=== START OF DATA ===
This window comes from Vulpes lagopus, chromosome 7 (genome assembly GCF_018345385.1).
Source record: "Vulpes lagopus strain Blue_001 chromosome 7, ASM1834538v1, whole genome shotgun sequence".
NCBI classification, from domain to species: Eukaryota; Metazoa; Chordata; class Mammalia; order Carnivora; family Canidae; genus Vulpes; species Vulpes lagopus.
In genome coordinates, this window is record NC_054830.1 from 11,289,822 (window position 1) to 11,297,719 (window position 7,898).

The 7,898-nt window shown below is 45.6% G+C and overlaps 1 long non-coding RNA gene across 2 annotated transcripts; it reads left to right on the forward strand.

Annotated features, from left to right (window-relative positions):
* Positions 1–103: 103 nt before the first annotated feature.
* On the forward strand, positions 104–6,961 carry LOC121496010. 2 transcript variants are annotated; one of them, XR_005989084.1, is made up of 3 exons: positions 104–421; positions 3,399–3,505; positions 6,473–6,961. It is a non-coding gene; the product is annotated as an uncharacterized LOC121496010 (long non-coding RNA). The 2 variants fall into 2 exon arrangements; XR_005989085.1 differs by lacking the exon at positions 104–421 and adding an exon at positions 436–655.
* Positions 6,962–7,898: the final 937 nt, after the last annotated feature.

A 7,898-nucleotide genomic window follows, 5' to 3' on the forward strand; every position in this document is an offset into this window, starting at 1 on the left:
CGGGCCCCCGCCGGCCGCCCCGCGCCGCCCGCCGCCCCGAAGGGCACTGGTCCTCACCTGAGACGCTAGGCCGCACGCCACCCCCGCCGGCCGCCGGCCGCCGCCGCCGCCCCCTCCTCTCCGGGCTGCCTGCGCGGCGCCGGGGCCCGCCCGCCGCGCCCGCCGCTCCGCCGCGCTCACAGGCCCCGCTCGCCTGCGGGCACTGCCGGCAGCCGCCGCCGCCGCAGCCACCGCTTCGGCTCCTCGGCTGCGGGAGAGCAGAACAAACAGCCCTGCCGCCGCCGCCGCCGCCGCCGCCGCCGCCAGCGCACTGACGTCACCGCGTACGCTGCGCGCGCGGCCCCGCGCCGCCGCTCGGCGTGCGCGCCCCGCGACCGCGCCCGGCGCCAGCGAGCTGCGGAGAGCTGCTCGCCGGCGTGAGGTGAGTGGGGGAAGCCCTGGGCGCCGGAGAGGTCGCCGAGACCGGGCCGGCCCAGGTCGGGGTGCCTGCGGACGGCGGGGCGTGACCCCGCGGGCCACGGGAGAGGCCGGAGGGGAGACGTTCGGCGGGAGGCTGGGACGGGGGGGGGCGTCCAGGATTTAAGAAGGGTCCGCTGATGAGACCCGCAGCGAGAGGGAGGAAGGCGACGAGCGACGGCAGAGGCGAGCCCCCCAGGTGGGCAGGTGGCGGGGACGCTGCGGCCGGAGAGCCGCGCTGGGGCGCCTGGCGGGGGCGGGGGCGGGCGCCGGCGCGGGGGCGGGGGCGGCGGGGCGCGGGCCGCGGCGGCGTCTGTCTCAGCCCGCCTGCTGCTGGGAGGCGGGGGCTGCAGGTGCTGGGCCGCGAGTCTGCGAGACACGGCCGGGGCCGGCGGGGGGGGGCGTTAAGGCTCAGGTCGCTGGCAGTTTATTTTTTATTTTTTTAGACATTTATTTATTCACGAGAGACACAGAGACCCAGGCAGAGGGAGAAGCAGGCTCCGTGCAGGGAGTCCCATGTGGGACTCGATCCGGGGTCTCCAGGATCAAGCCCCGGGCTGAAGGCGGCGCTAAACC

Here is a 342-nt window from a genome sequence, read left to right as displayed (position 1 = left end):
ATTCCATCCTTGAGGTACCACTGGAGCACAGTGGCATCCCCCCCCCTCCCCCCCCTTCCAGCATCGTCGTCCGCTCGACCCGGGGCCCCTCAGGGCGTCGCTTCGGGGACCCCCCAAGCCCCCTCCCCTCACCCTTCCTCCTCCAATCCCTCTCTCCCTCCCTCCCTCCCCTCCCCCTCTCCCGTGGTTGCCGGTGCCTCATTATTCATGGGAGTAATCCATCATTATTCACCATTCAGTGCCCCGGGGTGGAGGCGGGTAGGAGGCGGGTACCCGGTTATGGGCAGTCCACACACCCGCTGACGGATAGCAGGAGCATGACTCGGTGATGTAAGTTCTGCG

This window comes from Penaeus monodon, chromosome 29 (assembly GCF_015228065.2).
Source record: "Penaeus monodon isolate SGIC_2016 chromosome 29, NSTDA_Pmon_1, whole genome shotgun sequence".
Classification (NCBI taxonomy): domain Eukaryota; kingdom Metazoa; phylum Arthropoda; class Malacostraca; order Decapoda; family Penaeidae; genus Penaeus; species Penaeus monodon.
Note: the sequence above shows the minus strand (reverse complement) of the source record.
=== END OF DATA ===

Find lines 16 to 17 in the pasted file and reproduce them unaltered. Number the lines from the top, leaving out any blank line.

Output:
Classification (NCBI taxonomy): domain Eukaryota; kingdom Metazoa; phylum Arthropoda; class Malacostraca; order Decapoda; family Penaeidae; genus Penaeus; species Penaeus monodon.
Note: the sequence above shows the minus strand (reverse complement) of the source record.